"Walk to the top of the
"Yes, but if you park at the top, then walk down to the bottom, then walk up again, you'll be fine."
What a jolly folly!
What a jolly folly. I did this ages ago but have completely forgotten to write it up.
Twas a dark winter’s day in fact, in December I believe, when we had a deluge of rain and storms and precipitation and other ground-dampening events that I found myself with an unexpected spare afternoon, and in the unfortunate vicinity of Broadway Tower. This folly, built for reasons unknown, stands on Beacon Hill, the second-highest point in the Cotswolds - a whopping 1,024ft above sea level! It’s more of a grassy sand dune then.
It was unfortunate that on that day I didn’t have proper walking shoes, nor trail runners, but just normal house shoes of the flat-soled variety. Nor did I have my Nordic sticks, which are always handy for walking - especially uphill, and particularly so up very muddy hills. Nor was I dressed for walking, but then I’m not really dressed for any particular activity it has to be said - I’m of the view that if I’m wearing clothes at all then all’s well with the world.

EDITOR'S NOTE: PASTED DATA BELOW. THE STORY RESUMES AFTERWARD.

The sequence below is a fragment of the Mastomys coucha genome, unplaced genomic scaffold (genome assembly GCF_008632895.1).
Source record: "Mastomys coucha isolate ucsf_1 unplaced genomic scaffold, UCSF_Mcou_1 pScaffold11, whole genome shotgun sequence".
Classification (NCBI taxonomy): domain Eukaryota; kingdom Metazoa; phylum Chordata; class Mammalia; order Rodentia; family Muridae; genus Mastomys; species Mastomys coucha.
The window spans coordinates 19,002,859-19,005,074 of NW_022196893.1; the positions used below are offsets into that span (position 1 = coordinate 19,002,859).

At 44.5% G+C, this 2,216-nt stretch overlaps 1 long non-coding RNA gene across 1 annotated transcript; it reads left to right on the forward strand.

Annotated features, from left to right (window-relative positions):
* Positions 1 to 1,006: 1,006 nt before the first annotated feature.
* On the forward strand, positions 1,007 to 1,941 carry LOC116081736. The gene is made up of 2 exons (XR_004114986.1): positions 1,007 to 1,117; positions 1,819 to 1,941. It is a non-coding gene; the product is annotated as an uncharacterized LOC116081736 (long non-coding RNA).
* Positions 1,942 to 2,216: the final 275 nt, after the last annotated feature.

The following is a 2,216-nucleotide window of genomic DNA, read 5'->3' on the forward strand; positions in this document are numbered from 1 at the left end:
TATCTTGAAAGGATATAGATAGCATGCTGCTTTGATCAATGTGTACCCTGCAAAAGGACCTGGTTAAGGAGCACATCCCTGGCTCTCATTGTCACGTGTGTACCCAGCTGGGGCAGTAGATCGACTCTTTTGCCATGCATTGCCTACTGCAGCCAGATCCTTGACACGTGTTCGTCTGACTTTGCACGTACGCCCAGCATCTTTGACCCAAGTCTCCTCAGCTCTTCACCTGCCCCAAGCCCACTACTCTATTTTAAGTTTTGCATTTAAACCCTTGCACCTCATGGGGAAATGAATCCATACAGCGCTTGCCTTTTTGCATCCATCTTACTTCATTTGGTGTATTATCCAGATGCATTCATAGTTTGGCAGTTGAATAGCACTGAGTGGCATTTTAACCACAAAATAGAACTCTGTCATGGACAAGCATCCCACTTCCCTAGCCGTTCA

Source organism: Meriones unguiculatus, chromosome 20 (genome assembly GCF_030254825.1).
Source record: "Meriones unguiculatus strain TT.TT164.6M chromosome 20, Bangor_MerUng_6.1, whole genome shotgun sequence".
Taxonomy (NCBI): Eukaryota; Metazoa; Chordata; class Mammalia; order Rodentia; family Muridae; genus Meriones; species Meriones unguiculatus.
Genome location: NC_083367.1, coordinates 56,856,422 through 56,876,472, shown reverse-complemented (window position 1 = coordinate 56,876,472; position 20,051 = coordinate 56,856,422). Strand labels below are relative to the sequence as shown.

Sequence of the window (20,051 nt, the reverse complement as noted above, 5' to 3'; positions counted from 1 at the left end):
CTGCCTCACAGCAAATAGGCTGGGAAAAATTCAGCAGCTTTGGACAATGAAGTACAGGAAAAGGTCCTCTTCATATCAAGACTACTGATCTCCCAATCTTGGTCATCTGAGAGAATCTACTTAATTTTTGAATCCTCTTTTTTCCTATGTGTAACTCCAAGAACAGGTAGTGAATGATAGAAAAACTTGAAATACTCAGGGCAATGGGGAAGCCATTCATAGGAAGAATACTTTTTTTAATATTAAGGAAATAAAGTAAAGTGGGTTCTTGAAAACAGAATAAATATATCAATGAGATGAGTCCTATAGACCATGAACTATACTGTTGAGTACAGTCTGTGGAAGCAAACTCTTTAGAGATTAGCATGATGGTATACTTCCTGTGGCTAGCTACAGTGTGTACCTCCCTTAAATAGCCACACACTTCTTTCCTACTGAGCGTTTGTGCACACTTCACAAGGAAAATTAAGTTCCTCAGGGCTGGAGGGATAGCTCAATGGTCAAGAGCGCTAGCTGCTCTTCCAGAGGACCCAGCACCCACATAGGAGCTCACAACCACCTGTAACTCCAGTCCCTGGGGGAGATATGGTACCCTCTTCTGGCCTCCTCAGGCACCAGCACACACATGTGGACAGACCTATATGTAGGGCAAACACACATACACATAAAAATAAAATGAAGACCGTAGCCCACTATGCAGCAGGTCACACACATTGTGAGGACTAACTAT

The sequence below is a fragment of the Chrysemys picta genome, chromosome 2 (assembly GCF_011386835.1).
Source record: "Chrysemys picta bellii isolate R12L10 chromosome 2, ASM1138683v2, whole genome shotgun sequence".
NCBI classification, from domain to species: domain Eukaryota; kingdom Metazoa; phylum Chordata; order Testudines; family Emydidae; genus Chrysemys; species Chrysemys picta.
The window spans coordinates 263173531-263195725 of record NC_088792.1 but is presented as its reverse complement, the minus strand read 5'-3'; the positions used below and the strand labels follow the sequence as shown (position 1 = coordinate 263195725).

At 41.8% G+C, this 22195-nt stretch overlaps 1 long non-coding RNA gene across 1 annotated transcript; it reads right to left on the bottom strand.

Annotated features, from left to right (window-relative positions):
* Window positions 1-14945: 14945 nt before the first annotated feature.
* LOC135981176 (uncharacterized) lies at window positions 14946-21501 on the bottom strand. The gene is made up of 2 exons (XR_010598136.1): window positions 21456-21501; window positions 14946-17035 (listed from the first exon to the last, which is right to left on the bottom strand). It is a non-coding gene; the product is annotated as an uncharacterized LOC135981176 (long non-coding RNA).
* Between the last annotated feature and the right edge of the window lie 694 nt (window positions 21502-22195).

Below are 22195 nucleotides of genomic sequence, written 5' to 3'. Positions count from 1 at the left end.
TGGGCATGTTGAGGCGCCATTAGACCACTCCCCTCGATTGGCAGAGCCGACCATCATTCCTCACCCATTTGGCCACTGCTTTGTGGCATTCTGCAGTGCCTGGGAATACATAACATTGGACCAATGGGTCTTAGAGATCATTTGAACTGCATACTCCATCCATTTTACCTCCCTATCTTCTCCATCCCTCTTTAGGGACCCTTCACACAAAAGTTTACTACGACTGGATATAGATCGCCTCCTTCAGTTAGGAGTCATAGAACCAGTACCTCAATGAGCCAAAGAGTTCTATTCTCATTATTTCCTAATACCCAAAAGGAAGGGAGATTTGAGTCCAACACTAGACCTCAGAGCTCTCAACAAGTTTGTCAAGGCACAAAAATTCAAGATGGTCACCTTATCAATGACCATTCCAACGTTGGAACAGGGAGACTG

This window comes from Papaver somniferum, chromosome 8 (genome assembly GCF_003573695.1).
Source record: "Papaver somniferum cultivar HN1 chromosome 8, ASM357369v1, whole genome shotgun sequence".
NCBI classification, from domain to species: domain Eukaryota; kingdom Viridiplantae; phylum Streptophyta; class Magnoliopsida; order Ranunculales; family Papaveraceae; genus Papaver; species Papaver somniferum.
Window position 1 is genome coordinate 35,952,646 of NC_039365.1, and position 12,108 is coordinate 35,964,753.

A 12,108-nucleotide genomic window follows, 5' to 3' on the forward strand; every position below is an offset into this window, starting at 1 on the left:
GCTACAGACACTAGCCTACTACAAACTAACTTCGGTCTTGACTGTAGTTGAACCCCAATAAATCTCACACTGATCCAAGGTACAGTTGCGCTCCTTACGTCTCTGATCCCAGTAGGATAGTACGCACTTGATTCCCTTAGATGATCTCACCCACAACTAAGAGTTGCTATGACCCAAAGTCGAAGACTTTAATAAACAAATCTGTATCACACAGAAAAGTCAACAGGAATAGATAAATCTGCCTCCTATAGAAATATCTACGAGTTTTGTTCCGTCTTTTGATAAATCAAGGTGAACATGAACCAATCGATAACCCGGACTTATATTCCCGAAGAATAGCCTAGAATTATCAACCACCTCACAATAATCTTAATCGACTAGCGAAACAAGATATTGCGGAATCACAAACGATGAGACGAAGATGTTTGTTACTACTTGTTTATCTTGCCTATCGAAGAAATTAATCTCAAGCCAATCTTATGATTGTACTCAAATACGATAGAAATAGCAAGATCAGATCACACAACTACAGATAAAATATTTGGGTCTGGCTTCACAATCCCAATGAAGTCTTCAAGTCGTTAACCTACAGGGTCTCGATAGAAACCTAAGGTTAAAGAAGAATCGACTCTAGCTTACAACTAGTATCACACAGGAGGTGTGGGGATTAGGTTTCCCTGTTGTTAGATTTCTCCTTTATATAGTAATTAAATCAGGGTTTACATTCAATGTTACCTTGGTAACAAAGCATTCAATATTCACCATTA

I got my first inkling that walking up to the Broadway Tower would be a mistake when I arrived at the first gate…
Although thankfully dogless, I did wonder how often people have been mistaken for dogs and ended up in A&E? I’m guessing errors are more likely when one is to be found flailing around in mud, with the odds rapidly shortening when combined with the exertions of summiting mound after mound, leaving one panting like a rabid dog. My general dis-ease of the day was not helped by the sounds of shotguns popping off all around me, nor my startling several pheasants skulking around the hedgerows evading the groundsmen’s destiny.
I got my second inkling that I’d made a mistake at the second gate…
On the plus, I think I’ve invented a new sport: mud-skiing. It’s great - one doesn’t really need much by way of equipment, just some flat shoes, some mud and a slight incline.
Although technically only about an mile uphill, it’s like a 3-D game of snakes and ladders, with no snakes, no ladders, but still with lots of swooping backwards and downwards without so much as a die being cast. I think it’s the slowest mile I’ve ever walked. At least an hour upwards. I was knackered by the time I approached the final mounds, even with the steps cut into the side of the hill. Quickest downhill mile I’ve ever done though.
Was it worth it? Well, that depends. For £5 I got to go into the tower, only to climb 75 mile more steps to see a pretty Christmas tree. So if you want to repeat the experience, do make sure to go in December.